Some folks just need to move forward with the industry.
After the Adobe MAX event last week (which I wrote about twice in my newsletter), there have been many reactions to the updates announced for Photoshop, Lightroom, and other products. While most folks are noticing a variety of enhancements across the Adobe product line, some more traditional photographers feel like they’re being left out.
I’d argue they’re not being left out, but perhaps if they don’t adapt, they’ll be left behind.
Over at Luminous Landscape, Dan Wells published a piece yesterday titled Adobe, Why Have you Forsaken Us? , where he notes a handful of updates to Lightroom Classic, another several for Photoshop, and then he notes that Adobe spent a lot of time focusing on:
Photoshop on iPad
Adobe Fresco (iPad painting app)
Illustrator on iPad
Creative Cloud Desktop and Libraries
Photoshop Camera (phone camera)
Adobe XD coediting (XD is a mobile app interface design tool)
Adobe Aero (AR design)
Adobe Substance (3D)
In his words:
overall, it’s a pretty disappointing set of updates for people interested in photography and even video. The overwhelming theme is phones, tablets, AR and cloud services.
Here’s what I’ll suggest: a huge chunk of the future of photography and even videography (capture, editing, management, and commercial application thereof) is phones, tablets, AR, and cloud services.
While hobbyist and casual photographers might still be pleased making single images editing them, and printing or sharing digitally, Adobe’s banking on the professional, and the professional world of photography is evolving. Photos are increasingly being created, edited, and shared from mobile devices. AR and VR are going to need photography material as sources. The iPad is a nearly-ten-year-old platform, and it’s maturing. The iPad Pro has as much computing power as most of today’s laptops. If Adobe doesn’t bring its tools to the iPad, they’ll lose out to competitors who do.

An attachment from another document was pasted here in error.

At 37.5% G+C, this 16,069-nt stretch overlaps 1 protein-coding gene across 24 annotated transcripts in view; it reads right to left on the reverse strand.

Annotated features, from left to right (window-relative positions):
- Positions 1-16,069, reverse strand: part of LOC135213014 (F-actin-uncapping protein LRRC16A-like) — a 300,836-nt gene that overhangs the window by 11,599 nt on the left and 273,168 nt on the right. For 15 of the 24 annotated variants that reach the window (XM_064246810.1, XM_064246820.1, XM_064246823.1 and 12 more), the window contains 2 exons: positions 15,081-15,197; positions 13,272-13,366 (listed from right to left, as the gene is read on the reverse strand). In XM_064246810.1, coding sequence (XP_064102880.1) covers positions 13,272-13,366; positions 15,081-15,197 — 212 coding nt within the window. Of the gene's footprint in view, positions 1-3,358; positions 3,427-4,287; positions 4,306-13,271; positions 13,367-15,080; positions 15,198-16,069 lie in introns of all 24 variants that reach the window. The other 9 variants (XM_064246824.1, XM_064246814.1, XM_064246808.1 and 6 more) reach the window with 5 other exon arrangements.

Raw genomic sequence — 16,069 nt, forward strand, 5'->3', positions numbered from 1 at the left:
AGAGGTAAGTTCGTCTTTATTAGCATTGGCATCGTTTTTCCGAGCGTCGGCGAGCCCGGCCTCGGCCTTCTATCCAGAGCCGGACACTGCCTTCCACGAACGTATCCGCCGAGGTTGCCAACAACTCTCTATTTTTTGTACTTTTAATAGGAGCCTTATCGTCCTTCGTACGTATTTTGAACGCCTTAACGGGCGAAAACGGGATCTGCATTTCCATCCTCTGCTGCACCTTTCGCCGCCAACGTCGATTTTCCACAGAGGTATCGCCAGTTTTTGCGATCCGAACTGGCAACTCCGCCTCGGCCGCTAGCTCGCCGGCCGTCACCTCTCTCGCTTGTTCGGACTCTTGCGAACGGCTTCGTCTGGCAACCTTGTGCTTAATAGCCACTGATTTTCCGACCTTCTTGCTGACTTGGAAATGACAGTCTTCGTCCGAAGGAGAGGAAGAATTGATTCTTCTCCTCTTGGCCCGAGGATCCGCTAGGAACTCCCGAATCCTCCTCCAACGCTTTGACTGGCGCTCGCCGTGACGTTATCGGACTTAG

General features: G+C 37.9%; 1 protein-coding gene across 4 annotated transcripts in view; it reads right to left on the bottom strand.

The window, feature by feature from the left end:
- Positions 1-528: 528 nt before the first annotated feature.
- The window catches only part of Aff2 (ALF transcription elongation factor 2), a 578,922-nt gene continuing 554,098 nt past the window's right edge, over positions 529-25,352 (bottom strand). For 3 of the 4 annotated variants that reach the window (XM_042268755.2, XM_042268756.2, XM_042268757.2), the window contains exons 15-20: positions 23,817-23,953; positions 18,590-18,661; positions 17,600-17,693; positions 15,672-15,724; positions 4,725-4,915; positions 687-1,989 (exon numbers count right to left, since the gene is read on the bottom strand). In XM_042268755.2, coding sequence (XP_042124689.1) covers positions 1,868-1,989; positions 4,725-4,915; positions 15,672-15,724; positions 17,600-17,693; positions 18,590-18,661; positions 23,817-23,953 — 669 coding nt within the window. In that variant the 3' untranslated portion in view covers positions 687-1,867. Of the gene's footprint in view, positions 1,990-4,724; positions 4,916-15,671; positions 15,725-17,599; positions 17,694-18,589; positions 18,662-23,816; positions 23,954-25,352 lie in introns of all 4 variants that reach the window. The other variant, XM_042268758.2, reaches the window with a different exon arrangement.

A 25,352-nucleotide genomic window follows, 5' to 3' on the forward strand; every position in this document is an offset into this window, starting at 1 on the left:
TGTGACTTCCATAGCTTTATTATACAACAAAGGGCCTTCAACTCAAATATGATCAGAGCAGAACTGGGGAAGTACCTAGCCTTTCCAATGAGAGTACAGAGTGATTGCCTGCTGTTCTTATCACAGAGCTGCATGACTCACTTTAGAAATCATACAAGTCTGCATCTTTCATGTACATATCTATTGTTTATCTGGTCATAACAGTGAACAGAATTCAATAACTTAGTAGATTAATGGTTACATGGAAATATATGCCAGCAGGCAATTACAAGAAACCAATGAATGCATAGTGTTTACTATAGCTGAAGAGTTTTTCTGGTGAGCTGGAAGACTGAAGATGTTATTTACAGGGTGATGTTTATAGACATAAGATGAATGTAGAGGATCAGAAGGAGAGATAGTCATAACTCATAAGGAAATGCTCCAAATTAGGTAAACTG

Adobe has an ecosystem. While there might be individual apps from competitors that outpace individual features of a particular Adobe application (indeed, Wells notes some examples in his article), nobody else has the broad ecosystem involving capture, editing, and image management that Adobe has. Thinking about individual traditional photo applications, for traditional photo uses, is, well, traditional. But software companies don’t thrive on designing for the past. They attempt to look to the future, and the future of photography is in nontraditional media. AR. Cloud services. Artificial intelligence. Mixed media. Mobile.
If your view is that “phones, tablets, AR, and cloud services” aren’t key to the future of photography, it’s likely time for you to move onto other ventures than photography.